OPHIRA EISENBERG, HOST:
Next, we'll mainline a concentrated dose of millennial nostalgia in our favorite game, This, That or the Other. First, let's check in with our contestants. Susannah, so how do you find people who were committing internet fraud?
SUSANNAH PAGE-KATZ: It's pretty easy now that Equifax happened.
PAGE-KATZ: I don't have to do a whole lot anymore.
EISENBERG: So that was a big moment for your company.
PAGE-KATZ: Yeah. It basically gets me off the hook of anything that happens.
EISENBERG: OK. So do you - are you someone with crazy passwords and all kinds of...
EISENBERG: No. No. No.
PAGE-KATZ: Nothing really keeps you safe. So my advice is, don't sweat it.
JONATHAN COULTON: Well, thanks for coming, everybody.
EISENBERG: I like this new kind of world we're living in of just sort of like, yeah, it's over.
COULTON: Yeah, what are you going to do?
COULTON: Might as well take your hands off the wheel...
COULTON: ...'Cause this car is going to crash.
EISENBERG: Ayelet, you're studying gender in Yiddish newspapers, which sounds pretty fascinating. So tell me about that.
AYELET BRINN: Well, one thing I study a lot is men writing under female pseudonyms in the Yiddish press.
EISENBERG: The other way around.
EISENBERG: Usually, it's women writing under male pseudonyms to get published or have a voice. But the other way around.
BRINN: Yeah. It was surprisingly common around the turn of the 20th century.
EISENBERG: And that is because they wanted to appeal to the female reader without actually having to employ a female?
BRINN: Yes, basically.
EISENBERG: Wow. I figured out that mystery.
EISENBERG: And when did this change?
BRINN: When they're stopping Yiddish newspapers, or there were fewer of them.
EISENBERG: That's it?
EISENBERG: They ran it right into the ground all the way to the end.
BRINN: There were always women writing. Just some of the women were men.
EISENBERG: Just some of the women were men. That's fascinating. OK. OK. So you are going to play This, That or the Other. The rules are simple. I'm going to give you a name. You're going to tell me which of three categories it belongs to. And today's categories are frozen Slurpee flavors from 7-Eleven that are discontinued...
EISENBERG: ...Yankee Candle scents...
EISENBERG: ...And messy obstacles on the Nickelodeon game show "Double Dare." Two things smell great. And one thing doesn't. We're going to alternate back and forth. No need to ring in. Ayelet, you won the last game. So you win this, and you're off to the final round. Susannah, you need to win this, or you're going to get slimed. And depending on what you're into, maybe it's a good thing.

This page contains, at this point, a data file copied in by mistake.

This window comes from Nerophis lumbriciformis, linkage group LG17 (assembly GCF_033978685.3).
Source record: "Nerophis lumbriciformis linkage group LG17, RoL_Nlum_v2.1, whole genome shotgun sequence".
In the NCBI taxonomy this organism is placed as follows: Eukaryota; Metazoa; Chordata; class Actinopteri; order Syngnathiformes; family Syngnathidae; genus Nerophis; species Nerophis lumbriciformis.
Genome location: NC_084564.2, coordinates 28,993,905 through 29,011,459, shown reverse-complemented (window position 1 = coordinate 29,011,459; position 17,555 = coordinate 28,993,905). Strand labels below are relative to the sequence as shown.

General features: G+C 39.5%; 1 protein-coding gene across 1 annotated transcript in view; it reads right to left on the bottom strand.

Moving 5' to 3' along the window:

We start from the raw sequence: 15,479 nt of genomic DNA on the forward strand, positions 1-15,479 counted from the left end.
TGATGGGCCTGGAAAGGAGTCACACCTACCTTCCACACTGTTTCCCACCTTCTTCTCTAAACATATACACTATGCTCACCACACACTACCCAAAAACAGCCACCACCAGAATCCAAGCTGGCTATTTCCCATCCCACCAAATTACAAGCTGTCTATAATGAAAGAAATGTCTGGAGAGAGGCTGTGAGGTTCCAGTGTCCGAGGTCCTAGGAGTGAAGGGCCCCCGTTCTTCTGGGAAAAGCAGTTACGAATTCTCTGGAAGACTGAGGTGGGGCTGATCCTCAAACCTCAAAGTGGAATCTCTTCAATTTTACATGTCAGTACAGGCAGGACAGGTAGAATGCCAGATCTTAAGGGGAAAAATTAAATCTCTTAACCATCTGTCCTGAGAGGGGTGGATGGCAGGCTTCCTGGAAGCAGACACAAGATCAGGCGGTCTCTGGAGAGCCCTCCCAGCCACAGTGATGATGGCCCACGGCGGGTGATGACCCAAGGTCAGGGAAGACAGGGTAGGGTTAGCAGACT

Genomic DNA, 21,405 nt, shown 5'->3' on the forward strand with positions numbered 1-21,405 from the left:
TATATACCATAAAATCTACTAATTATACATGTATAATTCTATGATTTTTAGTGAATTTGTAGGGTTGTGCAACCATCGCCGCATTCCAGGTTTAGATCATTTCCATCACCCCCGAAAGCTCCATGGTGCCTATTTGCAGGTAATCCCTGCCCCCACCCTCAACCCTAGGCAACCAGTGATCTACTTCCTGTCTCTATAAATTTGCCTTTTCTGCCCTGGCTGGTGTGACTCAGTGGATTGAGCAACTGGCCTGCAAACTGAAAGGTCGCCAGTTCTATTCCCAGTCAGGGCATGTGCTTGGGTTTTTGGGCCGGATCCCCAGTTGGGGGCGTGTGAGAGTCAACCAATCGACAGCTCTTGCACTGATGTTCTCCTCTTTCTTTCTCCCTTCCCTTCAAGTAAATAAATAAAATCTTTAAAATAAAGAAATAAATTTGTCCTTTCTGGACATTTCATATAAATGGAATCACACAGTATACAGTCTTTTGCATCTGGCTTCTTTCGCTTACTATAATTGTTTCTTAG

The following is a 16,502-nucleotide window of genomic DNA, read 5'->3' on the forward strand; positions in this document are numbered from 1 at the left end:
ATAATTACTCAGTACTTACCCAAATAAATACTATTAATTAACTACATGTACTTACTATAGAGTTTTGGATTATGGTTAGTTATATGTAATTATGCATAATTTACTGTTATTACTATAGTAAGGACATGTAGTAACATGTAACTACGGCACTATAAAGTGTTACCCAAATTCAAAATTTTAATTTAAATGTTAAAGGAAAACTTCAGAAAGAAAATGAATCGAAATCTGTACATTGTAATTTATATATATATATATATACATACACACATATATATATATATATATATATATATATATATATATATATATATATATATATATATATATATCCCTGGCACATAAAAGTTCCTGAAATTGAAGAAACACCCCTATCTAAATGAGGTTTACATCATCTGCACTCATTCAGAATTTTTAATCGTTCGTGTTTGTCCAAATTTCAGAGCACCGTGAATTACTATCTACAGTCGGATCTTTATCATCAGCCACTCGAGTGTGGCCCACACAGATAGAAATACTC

EISENBERG: All right. Here we go. Susannah, Sticky Icky.
PAGE-KATZ: "Double Dare."
EISENBERG: "Double Dare" seems like a good idea. But that is incorrect. Ayelet, can you steal?
BRINN: Going to go with the Slush flavor.
EISENBERG: Slurpee flavor.
EISENBERG: That is correct. Sticky icky.
EISENBERG: Ayelet, Gumdrop.
EISENBERG: I'm sorry. That is incorrect. Susannah, can you steal?
PAGE-KATZ: Slurpee flavor.
EISENBERG: I'm sorry. That is incorrect.
EISENBERG: It's a "Double Dare" obstacle where contestants slide down a giant gum dispenser while hundreds of plastic balls come at them shaped like gum. And they have to get a flag. Costs five cents. It's a whole thing.
EISENBERG: Susannah, Storm Watch.
PAGE-KATZ: That's a Yankee candle.
EISENBERG: Storm Watch is a Yankee candle.
EISENBERG: How did you know that? Do you own this candle?
PAGE-KATZ: It just felt right.
EISENBERG: It just felt right. Yeah.
EISENBERG: Ayelet, Soda Jerk.
BRINN: "Double Dare?"
EISENBERG: "Double Dare" obstacle is correct, yeah.
EISENBERG: Susannah, Sundae Slide.
PAGE-KATZ: "Double Dare."
EISENBERG: "Double Dare." Yeah, that's right. It was, exactly.
EISENBERG: Players went down a slide that ended in a kiddie pool full of simulated ice cream, which is probably the most disgusting version of ice cream.
COULTON: Just a simulation of ice cream.
EISENBERG: Don't touch it. Don't touch it.
COULTON: Don't get it in your mouth.
EISENBERG: Ayelet, Moonshine.
BRINN: Slurpee flavor?
EISENBERG: Yeah, it's a Slurpee flavor.
EISENBERG: Yes. A nonalcoholic Slurpee flavor called Moonshine. Don't know what it tasted like. Kind of like corn?
COULTON: Corn. Yeah, corn.
COULTON: It tasted like corn liquor. Yeah.
EISENBERG: Susannah, Gully Washer.
PAGE-KATZ: "Double Dare."
EISENBERG: You would think so, but...
EISENBERG: ...In this case, incorrect. I'm sorry. Ayelet, can you steal? Gully Washer.
EISENBERG: Another disgusting early Slurpee flavor is correct.
EISENBERG: OK. Ayelet, Luau Party.
BRINN: That sounds like a candle.
EISENBERG: Yeah, that's a Yankee candle. Yeah.
BRINN: All right. Puzzle guru Greg Pliska, how did our contestants do?
GREG PLISKA: Congratulations, Ayelet. You have won two games, and you're going on to the final round at the end of the show.
EISENBERG: Coming up, we'll find out who will face off against Ayelet in our final round. And we'll play a word game about corporate slogans that will melt in your mouth, not in your hands. Plus, we'll talk to Melissa Joan Hart, who appeared on television as Clarissa and Sabrina. So she's the last likable teenager on TV. I'm Ophira Eisenberg, and this is ASK ME ANOTHER from NPR.
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